Should I pursue my career goals or prioritize raising my family? This is a question that many women will face at some point. But do they have to choose one? Or can they truly have it all?
For me, the answers to these questions have become clearer over time. I think you can have it all; I just chose to not have it all at once.
At the pinnacle of my career, I chose to step out of the corporate world and focus singularly on the baby that my husband and I were about to welcome. Friends and coworkers questioned my decision to leave since I was, at the time, ranked number one in the country for major account sales at a nationally known Professional Employer Organization, which is a company that specializes in human resources management. It seemed like a lot to give up, but my husband and I were certain that it was the best decision for our family.
That is not to say that there was no sacrifice. I was leaving behind a job I loved. I was saying goodbye to a workplace filled with people I appreciated and admired. And I was letting go of an income that was beyond lucrative.
Also, there was the challenge of the career path before me. How long before I would return to work? And would I return to the same field? How much would the landscape of PEO sales change while I was changing diapers?
16 short years later, many of those questions have been answered for me. I loved every minute spent at home raising my five children, but now I’m ready to return to work. And I feel much more ready to do so, now that I’m handing my oldest son real car keys, rather than a set of plastic ones.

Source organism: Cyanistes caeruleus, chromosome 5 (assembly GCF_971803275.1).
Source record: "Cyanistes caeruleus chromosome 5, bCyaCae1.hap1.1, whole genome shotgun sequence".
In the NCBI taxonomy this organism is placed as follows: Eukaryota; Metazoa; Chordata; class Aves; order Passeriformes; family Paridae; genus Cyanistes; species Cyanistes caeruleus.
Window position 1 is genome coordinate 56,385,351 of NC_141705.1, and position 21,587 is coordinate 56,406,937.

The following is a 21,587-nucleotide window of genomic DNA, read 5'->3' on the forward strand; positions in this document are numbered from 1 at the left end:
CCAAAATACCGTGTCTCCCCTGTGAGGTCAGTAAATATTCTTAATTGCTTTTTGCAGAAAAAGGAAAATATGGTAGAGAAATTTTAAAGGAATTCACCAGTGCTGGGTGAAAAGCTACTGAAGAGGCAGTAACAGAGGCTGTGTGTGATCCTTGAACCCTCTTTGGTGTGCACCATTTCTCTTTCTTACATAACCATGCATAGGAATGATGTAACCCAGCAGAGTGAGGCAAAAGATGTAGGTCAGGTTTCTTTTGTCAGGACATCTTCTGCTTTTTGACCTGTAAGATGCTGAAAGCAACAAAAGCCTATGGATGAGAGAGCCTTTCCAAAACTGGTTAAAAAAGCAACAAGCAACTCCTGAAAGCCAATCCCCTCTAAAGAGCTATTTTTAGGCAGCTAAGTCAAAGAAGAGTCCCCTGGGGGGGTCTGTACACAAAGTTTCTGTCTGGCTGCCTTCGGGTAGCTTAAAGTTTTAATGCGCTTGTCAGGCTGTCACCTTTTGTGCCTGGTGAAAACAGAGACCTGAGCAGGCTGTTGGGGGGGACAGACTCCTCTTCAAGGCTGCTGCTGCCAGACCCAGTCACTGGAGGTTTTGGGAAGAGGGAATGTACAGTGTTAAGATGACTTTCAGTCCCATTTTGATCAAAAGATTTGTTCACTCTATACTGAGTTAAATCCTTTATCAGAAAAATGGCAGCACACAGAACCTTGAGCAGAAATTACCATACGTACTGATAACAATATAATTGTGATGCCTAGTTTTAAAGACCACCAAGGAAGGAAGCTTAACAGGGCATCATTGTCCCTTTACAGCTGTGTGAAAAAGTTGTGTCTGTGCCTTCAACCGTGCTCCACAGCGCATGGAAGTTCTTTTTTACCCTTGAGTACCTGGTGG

Eager and driven to find the right job, I began my search by contacting my former CEO. He and I worked together under the corporate umbrella of a Fortune 500 company that had acquired his PEO in 1997. Since then, he had left to start his own PEO company, AccessPoint Human Resources in Farmington Hills, to provide a more personalized approach for smaller employers.
I was delighted when he invited me to join him for an interview. And I was even happier to learn that AccessPoint was looking for an experienced person. Essentially, I was given my old job back. And it was my former boss, welcoming me back into the work force.
I have thoroughly enjoyed my transition back to work. In fact, my years spent parenting haven’t detracted from what I offer, but rather have given me new context and depth of understanding, which will serve me well in my sales career.
I understand that my situation has been ideal, and I am very grateful. Many moms, ready to return to work after an extended maternity leave, will do what I did and begin their job search with a former employer. But even when this isn’t possible, today’s technology makes it easier than ever to expand your employment options.
Online resources abound and range from community enrichment programs to online university classes. When you’re ready to go back to work, the work force will be ready to have you.
If I could give moms one message, it would be this: You can have it all, even if you put your career on hold for a time. As I look back on my 16 years spent at home, I have no regrets. And as I look forward to stepping back into a career I love, I have a wide smile on my face. The future seems very bright and promising — both for me, and my family.
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